The personable Howard counters by saying his primary role as a point guard is to attack, draw fouls, distribute the ball and shoot the mid-range jumper when open.

In 24 games through Friday night, he is 2-of-8 from downtown while leading the Ants in scoring at 23 points per game.

It should be noted during the 2009-10 season, Howard was 42-of-109 from deep, almost 40 percent.

“I don’t put myself on a timetable,” he said. “I signed with the Indiana Pacers this offseason, had a very good camp and was really close to making the roster.

“I treat my body right. I eat right. I do the right things. I work hard to stay in shape, continue to get better, and that’s what I’ve been doing every single year.”

Howard learned all about commitment and focus while playing for Tom Crean at Marquette, then Homer, Scott and Bryce Drew at Valparaiso.

There are 16 D-League teams and more than 200 players all scrapping, clawing, competing for an NBA look-see. It takes luck, good timing, and game.

This D-League season, there have been 16 call-ups involving 15 players, most of them given 10-day contracts to show what they can do while the guy they replace recovers from injury.

Howard has also played briefly in Mexico, Holland, Venezuela, Israel, Australia and China.

The Pacers, Bucks, Charlotte Bobcats, Detroit Pistons, Memphis Grizzlies and Orlando Magic all are NBA affiliates of the Mad Ants, though a D-League player can be signed by any team.

Coach still betting on his guy

“So much of today’s game is either you get a layup or you get a 3,” said Mad Ants’ coach and former Celtic Conner Henry. “That’s the mentality of most (NBA) coaches, most offensive systems. I don’t completely buy into that.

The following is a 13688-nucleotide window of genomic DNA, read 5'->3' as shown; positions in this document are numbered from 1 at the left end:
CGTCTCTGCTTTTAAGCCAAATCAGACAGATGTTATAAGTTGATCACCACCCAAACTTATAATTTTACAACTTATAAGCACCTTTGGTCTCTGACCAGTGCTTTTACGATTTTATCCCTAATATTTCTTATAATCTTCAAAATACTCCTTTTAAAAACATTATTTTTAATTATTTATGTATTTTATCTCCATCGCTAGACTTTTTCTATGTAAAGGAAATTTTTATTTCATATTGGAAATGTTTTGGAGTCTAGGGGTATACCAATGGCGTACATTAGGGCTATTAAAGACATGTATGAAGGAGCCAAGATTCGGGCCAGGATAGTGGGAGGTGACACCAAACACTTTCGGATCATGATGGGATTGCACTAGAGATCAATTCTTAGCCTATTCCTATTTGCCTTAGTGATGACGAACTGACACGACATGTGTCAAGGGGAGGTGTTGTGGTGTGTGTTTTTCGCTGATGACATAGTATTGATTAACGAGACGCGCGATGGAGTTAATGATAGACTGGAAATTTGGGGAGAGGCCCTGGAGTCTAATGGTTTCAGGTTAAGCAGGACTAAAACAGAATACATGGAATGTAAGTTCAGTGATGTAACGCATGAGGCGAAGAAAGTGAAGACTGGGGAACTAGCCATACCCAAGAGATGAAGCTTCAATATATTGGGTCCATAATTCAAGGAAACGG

“When I watch the Pacers play, they do not shoot a high number of 3-point shots. They shoot a lot of mid-range distant shots … the kind of shots Ron is probably the best at in the whole D-League.”

Howard is close to a 50 percent career shooter.

“Is he the type of player who should be in the NBA? I truly believe so,” Henry said. “It just takes one door to open, one coach to evaluate him over a lengthy period of time — not just 10 days.”

Is Howard too old at 31?

“Ron can run all day. He’s got a great basketball body,” Conner said.

Mr. Mad Ant’s better half

Reesha met Ron Howard their freshman year at Whitney Young High School on Chicago’s tough south side.

They’ve been an unbeatable team ever since. Reesha is a pillar of strength who says she’d be happy for her man if he wanted to quit the game and be a garbage collector.

“I thank my wife all the time for the support she gives me, for the peace of mind she gives me when I’m on the road for six days and how well she takes care of our daughters,” Ron said. “I don’t have to worry about anything.”

That’s what basketball wives do, says Reesha.

“We are regular people who work for everything we get and make the best of it,” she added. “My desires in life are simple and as long as (Ron) is happy, I’m happy.”

The Howards live in a modest prefab home which the Mad Ants helped them find on the campus of Fort Wayne Concordia Theological Seminary. They are the only non-students there but have been welcomed with open arms by school administrators.

With much of their personal belongings still unpacked and storage space at a premium, Ron and Reesha get by with the bare necessities and a smile.

They have a roof over their heads and food on the table. There is no reason to complain.

Many in the Mad Ants’ organization believe Howard’s best chance for an NBA call-up is with the Pacers, who are non-committal on the subject.

But they really do like the perennial MVP candidate who holds 12 Mad Ants’ franchise records.

The Pacers sent a truckload of toys to the Howards’ Christmas needy party. And when Chloe had her 7th birthday while Ron was in training camp, the team rented out the Indianapolis Zoo for her party.

“I got to pet a dolphin!” she squealed with delight.

Meanwhile, life goes on for Ron, Reesha, Chloe and Peyton. It’s a very good one when you think about it.